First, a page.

As a working mom and public school parent, I know how important and expensive child care is. A city as innovative as Seattle should be leading the nation in solving the childcare and early-learning affordability challenges facing our families. As a Mayor who would know the struggle these parents face, I want to help Seattle’s parents easily find the highest quality, most appropriate, and most affordable options for their child.
We have a responsibility to give every child a great start in life, to promote economic justice, and to empower women to participate equally in the workforce. Affordable access to child care is the next progressive issue where Seattle can lead the country.
Providing high-quality, well supported child care is one of the most effective tools we can use to close the opportunity gap and bring economic justice for both families and providers. Unfortunately, the cost is too high for many families to afford, and child care workers are still drastically underpaid.
As Mayor, I will set a 2020 goal to provide every child under 5 access to quality birth-to-5 child care and early learning, while ensuring that caregivers earn a living wage.
I believe in a “Child First” approach to providing affordable childcare and early learning, which focuses on kids rather than the entities that serve them. The city would provide a one-stop clearinghouse for the numerous services and organizations that help parents afford child care and early learning.
While they may each serve children in beneficial ways, the challenge for families looking for affordable child care is navigating all the various services and sources. This coordinated effort will help focus successful federal programs like Head Start with State, County, and existing City resources. By pulling all resources and entities together under one roof, Seattle can consolidate and coordinate funds to more efficiently serve families in need.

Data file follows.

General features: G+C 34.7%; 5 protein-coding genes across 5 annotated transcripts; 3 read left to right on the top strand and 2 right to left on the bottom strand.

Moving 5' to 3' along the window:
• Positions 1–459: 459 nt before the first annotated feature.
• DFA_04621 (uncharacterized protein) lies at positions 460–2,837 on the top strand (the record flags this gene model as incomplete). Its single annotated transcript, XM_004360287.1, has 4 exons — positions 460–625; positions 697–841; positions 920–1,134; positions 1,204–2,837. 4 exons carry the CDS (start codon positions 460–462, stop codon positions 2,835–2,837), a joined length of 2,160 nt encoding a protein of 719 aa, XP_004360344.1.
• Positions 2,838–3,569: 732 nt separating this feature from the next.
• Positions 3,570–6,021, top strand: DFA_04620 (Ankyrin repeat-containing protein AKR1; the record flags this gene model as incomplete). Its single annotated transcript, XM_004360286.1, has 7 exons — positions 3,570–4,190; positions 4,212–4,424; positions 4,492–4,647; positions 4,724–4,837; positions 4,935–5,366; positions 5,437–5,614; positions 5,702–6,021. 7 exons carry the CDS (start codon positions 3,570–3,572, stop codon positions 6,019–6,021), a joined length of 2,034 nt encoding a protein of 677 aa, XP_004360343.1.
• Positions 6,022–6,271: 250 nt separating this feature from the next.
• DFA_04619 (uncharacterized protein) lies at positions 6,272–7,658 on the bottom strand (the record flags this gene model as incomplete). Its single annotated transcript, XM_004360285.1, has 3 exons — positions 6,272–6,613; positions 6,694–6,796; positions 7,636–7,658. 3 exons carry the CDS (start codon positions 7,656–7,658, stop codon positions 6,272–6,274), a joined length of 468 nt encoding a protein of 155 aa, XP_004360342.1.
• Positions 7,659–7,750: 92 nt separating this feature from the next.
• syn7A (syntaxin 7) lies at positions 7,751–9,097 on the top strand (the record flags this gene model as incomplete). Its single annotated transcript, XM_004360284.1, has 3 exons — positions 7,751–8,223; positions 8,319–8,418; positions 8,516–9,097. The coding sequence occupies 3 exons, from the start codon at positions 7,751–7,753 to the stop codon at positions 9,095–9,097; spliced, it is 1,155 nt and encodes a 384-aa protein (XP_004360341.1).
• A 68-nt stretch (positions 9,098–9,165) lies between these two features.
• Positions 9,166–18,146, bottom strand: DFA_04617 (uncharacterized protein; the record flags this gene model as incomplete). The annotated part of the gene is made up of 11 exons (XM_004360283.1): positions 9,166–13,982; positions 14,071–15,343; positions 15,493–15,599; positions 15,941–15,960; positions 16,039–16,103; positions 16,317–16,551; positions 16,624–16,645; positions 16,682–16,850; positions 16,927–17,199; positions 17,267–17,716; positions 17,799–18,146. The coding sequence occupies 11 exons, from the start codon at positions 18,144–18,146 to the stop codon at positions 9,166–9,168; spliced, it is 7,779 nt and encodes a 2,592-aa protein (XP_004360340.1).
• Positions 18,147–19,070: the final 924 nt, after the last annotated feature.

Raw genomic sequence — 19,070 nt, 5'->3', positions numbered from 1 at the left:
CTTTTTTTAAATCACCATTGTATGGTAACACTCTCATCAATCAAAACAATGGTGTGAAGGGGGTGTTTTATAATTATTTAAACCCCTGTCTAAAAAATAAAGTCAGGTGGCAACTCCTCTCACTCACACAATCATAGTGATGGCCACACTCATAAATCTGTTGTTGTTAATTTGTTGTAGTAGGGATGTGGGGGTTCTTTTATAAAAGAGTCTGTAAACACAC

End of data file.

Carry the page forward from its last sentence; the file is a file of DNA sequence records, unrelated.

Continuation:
My “Child First” plan also includes building a greater partnership between the City, child care providers, and private employers, encouraging them to provide better coverage or contribute to the City’s effort to provide more opportunities. Potential partners include organizations like United Way of King County and the coalition-building efforts of Thrive Washington, as well as the support that partners like SEIU 925 can bring by helping deliver better training, housing, and economic justice for providers.
I also support an increase in the Families and Education Levy in 2018. The Levy invests millions in health care and early learning for Seattle’s children, setting them on the right path for a lifetime of academic achievement. Increasing this levy will expand the reach of the City’s program to more families, bringing greater funding resources to Seattle’s one-stop clearinghouse for parents.
Finally, we must coordinate and expand on crucial investments that the City of Seattle, King County, and the State have been making in providing all children a great start in life by expanding Pre-Kindergarten and wrap-around services. My goal is to ensure that no family pays more than 10 percent of their income for child care.